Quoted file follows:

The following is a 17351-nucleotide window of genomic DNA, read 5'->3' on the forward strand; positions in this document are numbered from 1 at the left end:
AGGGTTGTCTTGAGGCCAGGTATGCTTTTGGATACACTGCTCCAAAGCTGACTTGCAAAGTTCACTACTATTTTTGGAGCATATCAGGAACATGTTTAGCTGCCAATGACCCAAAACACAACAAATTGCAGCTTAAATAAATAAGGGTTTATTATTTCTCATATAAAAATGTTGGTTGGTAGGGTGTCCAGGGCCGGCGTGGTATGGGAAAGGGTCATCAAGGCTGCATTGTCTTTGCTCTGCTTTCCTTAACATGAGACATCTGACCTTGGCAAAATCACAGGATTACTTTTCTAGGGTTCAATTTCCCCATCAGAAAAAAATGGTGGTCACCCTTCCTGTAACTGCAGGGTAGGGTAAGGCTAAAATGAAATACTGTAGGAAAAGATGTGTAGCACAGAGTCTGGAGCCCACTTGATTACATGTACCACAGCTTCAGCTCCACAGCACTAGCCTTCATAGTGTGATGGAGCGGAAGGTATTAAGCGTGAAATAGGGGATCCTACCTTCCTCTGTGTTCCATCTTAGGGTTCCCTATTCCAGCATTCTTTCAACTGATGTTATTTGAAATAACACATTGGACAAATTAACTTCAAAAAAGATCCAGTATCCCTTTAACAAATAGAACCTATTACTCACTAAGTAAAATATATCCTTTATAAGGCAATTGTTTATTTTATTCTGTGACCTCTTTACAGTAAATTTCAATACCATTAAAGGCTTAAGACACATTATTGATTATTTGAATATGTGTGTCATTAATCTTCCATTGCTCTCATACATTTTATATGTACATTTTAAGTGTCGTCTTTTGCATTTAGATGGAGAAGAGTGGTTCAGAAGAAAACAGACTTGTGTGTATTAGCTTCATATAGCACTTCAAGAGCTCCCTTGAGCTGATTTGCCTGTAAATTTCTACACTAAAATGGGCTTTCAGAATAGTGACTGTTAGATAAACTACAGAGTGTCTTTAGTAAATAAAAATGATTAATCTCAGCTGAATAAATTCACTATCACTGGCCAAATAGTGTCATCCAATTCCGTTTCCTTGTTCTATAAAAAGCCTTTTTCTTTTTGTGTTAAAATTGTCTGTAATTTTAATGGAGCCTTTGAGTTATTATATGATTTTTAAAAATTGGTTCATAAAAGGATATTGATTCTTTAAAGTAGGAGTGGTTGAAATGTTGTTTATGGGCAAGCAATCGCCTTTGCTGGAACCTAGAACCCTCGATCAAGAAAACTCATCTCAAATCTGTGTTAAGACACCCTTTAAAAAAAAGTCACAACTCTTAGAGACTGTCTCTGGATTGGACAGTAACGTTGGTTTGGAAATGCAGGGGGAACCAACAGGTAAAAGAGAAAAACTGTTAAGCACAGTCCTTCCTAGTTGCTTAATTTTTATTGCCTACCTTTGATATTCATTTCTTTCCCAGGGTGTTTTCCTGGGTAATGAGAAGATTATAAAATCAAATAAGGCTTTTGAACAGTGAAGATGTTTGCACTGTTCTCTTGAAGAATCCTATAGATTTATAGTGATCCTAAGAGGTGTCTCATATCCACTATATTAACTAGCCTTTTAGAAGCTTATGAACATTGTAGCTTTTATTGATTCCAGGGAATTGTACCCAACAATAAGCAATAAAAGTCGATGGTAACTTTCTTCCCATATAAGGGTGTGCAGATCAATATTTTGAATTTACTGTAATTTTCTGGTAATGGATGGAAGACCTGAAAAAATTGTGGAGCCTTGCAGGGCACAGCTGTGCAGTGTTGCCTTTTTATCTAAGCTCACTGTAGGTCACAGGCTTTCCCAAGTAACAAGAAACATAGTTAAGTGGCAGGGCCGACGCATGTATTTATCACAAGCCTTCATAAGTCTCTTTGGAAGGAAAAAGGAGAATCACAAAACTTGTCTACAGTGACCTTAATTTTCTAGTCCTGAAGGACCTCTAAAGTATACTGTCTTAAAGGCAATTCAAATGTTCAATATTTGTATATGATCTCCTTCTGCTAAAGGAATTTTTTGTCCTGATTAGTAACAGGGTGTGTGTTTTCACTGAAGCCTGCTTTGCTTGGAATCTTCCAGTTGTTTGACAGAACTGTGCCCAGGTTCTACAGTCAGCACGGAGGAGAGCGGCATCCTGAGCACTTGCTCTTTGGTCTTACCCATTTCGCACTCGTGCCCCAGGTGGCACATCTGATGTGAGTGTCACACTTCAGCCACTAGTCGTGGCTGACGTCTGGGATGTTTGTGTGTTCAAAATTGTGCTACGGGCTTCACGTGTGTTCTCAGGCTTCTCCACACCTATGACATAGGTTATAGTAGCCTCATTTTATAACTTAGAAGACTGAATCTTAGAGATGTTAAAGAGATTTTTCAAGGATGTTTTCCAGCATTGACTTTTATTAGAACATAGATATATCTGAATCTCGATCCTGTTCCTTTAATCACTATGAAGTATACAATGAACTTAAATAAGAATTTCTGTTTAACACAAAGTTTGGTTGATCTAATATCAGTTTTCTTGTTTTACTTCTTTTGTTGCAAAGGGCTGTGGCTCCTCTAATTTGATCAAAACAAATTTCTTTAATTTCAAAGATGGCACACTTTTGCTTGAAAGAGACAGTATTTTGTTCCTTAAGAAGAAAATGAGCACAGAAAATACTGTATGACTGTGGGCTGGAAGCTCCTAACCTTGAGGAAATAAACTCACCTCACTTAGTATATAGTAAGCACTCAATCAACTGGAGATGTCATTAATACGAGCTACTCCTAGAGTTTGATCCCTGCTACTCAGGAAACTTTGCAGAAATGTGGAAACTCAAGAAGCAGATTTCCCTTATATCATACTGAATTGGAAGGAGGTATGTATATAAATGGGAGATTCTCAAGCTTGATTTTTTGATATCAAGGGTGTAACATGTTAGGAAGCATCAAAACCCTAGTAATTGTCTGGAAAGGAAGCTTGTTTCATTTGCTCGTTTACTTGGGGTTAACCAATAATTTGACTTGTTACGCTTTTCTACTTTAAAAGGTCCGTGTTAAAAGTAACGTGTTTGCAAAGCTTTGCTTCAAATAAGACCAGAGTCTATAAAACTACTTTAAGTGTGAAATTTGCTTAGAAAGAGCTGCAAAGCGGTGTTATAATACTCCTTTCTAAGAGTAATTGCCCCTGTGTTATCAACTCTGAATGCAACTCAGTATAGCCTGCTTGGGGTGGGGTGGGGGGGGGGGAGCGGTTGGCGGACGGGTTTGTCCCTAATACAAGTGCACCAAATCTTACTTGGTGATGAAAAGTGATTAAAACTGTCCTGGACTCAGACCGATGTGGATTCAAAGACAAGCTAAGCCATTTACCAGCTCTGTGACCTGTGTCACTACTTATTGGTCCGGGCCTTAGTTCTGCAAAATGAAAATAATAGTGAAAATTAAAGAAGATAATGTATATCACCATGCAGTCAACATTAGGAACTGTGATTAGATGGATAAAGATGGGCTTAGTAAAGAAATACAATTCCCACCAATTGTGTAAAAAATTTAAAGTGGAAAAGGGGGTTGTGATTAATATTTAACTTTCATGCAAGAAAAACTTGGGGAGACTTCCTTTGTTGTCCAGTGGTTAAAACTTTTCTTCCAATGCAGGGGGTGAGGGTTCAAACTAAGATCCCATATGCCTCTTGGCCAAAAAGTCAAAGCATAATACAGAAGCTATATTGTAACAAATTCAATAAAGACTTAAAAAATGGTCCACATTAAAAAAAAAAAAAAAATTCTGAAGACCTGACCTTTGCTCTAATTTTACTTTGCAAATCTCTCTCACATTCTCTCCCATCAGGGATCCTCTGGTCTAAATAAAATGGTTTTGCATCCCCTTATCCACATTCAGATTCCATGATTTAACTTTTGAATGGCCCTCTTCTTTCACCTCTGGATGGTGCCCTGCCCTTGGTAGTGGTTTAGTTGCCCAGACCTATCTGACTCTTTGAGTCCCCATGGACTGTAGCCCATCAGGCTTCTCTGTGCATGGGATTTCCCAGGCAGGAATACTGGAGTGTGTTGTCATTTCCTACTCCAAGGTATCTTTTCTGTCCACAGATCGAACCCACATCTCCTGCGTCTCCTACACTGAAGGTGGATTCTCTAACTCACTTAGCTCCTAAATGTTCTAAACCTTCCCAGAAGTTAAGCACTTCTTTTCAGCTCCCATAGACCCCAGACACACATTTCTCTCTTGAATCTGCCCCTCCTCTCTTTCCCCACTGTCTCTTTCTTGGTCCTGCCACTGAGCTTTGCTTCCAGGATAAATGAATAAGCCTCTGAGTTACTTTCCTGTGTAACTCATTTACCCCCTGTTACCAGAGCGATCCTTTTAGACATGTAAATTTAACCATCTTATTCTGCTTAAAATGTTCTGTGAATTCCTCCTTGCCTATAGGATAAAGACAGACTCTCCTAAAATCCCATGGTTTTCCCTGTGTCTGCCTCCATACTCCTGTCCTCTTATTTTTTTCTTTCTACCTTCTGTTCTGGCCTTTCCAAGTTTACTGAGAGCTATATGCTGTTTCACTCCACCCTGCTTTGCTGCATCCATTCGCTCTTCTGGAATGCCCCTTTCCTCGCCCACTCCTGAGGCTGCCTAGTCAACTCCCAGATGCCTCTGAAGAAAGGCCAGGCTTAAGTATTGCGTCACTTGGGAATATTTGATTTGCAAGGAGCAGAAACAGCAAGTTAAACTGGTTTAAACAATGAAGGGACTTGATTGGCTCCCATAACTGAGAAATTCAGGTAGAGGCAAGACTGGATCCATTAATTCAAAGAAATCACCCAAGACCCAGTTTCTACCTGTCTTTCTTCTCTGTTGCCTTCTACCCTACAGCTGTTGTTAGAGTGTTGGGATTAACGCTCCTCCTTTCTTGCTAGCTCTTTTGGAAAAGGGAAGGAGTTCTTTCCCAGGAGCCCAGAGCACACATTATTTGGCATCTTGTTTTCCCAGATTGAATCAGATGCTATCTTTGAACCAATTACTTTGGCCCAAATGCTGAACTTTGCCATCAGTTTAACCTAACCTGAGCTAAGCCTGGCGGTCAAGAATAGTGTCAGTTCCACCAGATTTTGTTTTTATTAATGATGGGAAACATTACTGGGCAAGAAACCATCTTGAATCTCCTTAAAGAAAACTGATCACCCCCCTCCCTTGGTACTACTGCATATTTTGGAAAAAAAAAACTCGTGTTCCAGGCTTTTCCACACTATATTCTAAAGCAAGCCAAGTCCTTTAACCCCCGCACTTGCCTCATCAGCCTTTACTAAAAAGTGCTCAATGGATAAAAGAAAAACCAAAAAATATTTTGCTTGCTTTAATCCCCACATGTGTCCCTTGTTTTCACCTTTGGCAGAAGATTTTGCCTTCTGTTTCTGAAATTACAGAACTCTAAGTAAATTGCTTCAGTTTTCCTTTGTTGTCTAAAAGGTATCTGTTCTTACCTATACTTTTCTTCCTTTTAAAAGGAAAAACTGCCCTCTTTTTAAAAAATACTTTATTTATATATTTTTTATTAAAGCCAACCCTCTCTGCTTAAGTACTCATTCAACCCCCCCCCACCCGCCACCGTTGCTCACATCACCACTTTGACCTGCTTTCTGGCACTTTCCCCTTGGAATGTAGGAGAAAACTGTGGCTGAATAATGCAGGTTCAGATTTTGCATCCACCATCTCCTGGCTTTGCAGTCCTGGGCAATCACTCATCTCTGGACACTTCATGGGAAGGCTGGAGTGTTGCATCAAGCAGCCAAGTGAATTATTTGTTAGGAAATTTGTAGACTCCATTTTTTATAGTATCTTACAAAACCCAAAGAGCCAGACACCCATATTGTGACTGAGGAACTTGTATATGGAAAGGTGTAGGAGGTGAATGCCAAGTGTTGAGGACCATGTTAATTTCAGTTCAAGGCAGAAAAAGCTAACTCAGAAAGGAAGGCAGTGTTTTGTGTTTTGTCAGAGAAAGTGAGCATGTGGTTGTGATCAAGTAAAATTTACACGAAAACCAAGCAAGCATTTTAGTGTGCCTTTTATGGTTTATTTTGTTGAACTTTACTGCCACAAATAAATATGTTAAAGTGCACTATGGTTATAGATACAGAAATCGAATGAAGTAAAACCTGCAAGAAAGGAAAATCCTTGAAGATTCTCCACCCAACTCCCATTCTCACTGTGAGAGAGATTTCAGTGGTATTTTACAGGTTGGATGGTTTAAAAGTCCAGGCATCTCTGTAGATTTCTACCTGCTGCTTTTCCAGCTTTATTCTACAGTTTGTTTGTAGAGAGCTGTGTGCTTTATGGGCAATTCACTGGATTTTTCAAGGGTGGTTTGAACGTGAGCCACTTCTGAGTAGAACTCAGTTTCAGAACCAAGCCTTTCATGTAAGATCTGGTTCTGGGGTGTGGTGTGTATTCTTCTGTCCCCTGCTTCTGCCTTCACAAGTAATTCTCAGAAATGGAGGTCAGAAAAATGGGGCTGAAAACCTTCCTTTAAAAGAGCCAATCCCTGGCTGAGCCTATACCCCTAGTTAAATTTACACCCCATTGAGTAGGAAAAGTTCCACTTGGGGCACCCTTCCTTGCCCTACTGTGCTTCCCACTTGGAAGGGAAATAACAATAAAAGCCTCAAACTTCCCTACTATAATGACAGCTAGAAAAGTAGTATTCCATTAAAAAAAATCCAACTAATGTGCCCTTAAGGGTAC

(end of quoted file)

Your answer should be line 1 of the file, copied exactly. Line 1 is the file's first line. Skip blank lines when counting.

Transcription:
The following is a 17351-nucleotide window of genomic DNA, read 5'->3' on the forward strand; positions in this document are numbered from 1 at the left end: